The Employee Resource Center was created combine, focus and increase the capabilities of existing offices responsible for promoting diversity and equal opportunity within the agency.The center serves as a point of contact for agency employees looking for information, advice, or assistance on issues such as anti-discrimination laws, disability accommodations, dispute resolution and mentoring.
Hamilton previously served in a number of overseas posts and was deputy chief of the NCS human resources staff. He graduated from Morgan State University and earned a master’s degree from American University.
Founder & CEO, Inkstick Media
Laicie Heeley is the Founder and CEO of Inkstick Media and Editor in Chief of the foreign policy magazine Inkstick. Laicie’s background as a writer and photographer lends itself to an appreciation of storytelling in all of its forms. This is evident in her role as Executive Producer and Host of the PRX- and Inkstick-produced podcast, Things That Go Boom, where she explores the “ins, outs, and whathaveyous of what keeps us safe.” She is also a Partner with the Truman National Security Project. Laicie's work has appeared in well-known newspapers, journals, and periodicals including Foreign Policy, The Washington Post, The Wall Street Journal, and Associated Press, and she has appeared as an expert on CNN, MSNBC, and Fox News.
Prior to launching Inkstick, Laicie was a Fellow with the Stimson Center’s Budgeting for Foreign Affairs and Defense program and Policy Director at the Center for Arms Control and Non-Proliferation. Her areas of expertise include U.S. budget process, defense strategy, and nuclear weapons proliferation. Laicie previously held positions at Physicians for Social Responsibility, The Counter Terrorist Finance Organization, and Global Green USA where her research focused on nuclear, chemical, and biological weapons in addition to the financing and structure of terrorist organizations.
Deputy Associate Director for Talent for Diversity and Inclusion; Chief Diversity and Inclusion Officer, Central Intelligence Agency
Sonya Holt currently serves as the Deputy Associate Director of CIA for Talent for Diversity and Inclusion, and the CIA Chief Diversity and Inclusion Officer. Prior to, she led for the Director’s Advisory Group on Women in Leadership (DAG) Implementation, a corporate initiative. The DAG was responsible for fully implementing 10 recommendations from the Director’s Advisory Group on Women in Leadership Final Report.
Previously, Ms. Holt completed a one year Joint Duty Assignment at the Department of Defense, Office of the Under Secretary of Defense for Intelligence (OUSDI), Human Capital Management Office as the Chief of Staff.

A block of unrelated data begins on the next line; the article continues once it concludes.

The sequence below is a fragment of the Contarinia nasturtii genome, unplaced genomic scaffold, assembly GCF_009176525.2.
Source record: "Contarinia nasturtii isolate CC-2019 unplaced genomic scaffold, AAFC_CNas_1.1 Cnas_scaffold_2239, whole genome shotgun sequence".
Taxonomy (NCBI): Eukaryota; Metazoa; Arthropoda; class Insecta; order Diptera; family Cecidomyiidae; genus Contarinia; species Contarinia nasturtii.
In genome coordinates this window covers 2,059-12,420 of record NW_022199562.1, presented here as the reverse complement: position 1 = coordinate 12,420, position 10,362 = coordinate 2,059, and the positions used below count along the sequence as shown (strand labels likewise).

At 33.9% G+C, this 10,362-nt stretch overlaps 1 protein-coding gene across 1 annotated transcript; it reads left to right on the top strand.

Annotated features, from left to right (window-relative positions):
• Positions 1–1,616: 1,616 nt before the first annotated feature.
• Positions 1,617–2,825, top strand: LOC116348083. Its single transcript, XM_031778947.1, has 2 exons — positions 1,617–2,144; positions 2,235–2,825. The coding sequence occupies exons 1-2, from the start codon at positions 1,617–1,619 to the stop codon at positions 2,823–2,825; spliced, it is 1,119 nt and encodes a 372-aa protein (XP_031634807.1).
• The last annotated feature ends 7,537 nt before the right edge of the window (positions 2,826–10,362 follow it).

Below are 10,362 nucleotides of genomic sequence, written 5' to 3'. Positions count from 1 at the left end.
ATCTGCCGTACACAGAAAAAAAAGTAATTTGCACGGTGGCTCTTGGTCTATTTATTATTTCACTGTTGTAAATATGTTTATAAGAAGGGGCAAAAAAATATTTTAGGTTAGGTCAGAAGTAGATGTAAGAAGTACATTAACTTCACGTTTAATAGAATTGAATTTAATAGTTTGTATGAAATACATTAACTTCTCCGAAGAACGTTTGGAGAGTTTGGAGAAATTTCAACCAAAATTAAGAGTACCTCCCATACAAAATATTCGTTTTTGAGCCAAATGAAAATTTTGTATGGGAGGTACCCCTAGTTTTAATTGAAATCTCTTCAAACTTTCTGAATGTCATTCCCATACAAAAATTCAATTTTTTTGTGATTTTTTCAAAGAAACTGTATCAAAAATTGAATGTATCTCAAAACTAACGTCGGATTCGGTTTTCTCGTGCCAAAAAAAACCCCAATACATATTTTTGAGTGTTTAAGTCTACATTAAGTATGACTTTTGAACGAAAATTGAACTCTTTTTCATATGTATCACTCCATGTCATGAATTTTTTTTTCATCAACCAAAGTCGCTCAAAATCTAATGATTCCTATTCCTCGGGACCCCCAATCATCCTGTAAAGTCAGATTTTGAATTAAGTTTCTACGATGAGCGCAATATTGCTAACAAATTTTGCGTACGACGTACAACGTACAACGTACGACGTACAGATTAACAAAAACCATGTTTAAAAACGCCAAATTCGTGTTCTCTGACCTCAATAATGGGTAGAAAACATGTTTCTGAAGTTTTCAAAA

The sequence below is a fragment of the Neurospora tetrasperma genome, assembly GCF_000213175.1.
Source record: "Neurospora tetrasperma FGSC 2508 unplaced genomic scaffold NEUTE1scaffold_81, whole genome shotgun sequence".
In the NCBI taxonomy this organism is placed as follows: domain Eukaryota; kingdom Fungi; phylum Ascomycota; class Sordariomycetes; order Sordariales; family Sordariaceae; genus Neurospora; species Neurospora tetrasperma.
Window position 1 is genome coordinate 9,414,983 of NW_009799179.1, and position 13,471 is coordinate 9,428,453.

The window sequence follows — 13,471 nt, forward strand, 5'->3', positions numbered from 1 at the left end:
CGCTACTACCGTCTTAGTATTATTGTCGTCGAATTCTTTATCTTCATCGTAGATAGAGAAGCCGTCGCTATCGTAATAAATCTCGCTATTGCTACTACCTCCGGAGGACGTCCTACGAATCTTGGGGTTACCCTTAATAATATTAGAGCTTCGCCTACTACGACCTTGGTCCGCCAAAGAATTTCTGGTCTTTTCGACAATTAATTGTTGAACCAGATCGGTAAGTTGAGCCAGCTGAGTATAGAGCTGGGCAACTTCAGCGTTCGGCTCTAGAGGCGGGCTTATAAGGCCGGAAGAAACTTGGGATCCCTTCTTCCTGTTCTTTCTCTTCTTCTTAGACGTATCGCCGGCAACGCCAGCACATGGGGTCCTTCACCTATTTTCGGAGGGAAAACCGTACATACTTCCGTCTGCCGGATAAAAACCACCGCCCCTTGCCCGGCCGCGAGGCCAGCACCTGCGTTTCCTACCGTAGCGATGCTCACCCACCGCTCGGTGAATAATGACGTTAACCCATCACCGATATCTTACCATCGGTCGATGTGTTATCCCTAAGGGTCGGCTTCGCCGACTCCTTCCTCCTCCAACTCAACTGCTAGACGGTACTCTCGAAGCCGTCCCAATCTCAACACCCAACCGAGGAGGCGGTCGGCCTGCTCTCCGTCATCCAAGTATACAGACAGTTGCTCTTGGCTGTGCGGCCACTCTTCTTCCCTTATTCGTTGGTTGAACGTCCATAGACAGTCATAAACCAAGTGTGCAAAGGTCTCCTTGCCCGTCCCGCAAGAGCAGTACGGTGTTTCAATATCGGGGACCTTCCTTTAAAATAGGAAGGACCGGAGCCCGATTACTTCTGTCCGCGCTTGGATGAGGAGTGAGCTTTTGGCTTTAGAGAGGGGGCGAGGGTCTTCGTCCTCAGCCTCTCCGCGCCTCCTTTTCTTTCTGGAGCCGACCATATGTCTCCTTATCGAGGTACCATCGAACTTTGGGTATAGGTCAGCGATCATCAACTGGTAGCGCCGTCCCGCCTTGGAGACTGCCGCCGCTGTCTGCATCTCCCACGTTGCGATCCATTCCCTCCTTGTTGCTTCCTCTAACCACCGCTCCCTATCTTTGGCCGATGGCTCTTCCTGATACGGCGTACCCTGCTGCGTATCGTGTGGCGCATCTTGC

She served as the Program Manager for the Director, Central Intelligence Agency’s External Advisory Board and managed relationships with key senior officials on his behalf.
She was the Chief, within the Agency’s Recruitment Center were she lead strategic direction and planning. She was responsible for the strategic vision and leadership of four unique programs: the Sourcing Unit, Student Programs, Advertising and Marketing Program, and the Regional Recruiter Program which encompassed the strategic planning and direction of the Center’s diversity initiatives in relation to the Agency’s mission.
Ms. Holt has served in other various positions ranging from Program Management in the Directorate of Science and Technology; to Chief, Diversity Programs in the Recruitment Center.
Ms. Holt obtained her Bachelor’s degree in Computer Information Systems from Strayer University in 1998. She received an Honorary Doctorate in Humane Letters from Martin University in May 2010. And is the first and only women to serve as the Chair of the National Urban Leagues (NUL) Black Executive Exchange Program (BEEP) Executive Advisory Council (EAC) in its 45 year history. She received the first ever BEEP Corporate Liaison Award in year 38, and was inducted in the BEEP Hall of Fame in 2012.
Ms. Holt has been an employee of the Central Intelligence Agency for 36 years. She uses the knowledge and skills that she has gained from both her technical and human resources experiences to establish herself as an expert in Diversity & Inclusion, Diversity Recruitment and Management. Ms. Holt acts as a mentor to junior officers promoting self-development and networking strategies.
Head of Data and Analytics, SANTE
Victoria Nguyen is the Head of Data and Analytics at SANTE, where she coordinates data and human intelligence to improve the firm’s competitive advantage through better insight. She is an operations leader with 13+ years of private and government experience who specializes in bridging the gap between strategy and implementation and evaluating emergent technology that can fuel organizational change.
Victoria is a recognized authority in spatiotemporal analytic tradecraft and Big Data analysis. Prior to joining Santé, Victoria served as the Senior Intelligence Officer for the National Geospatial-Intelligence Agency’s Counterterrorism Division, where she pioneered new data methodologies and drove novel application of technologies against no-fail global operations. A change agent and trusted advisor to senior leadership, she led and implemented Agency-wide tradecraft and technology transformation. Victoria completed 13 deployments in direct support of the United States Special Operations Command and interagency partners.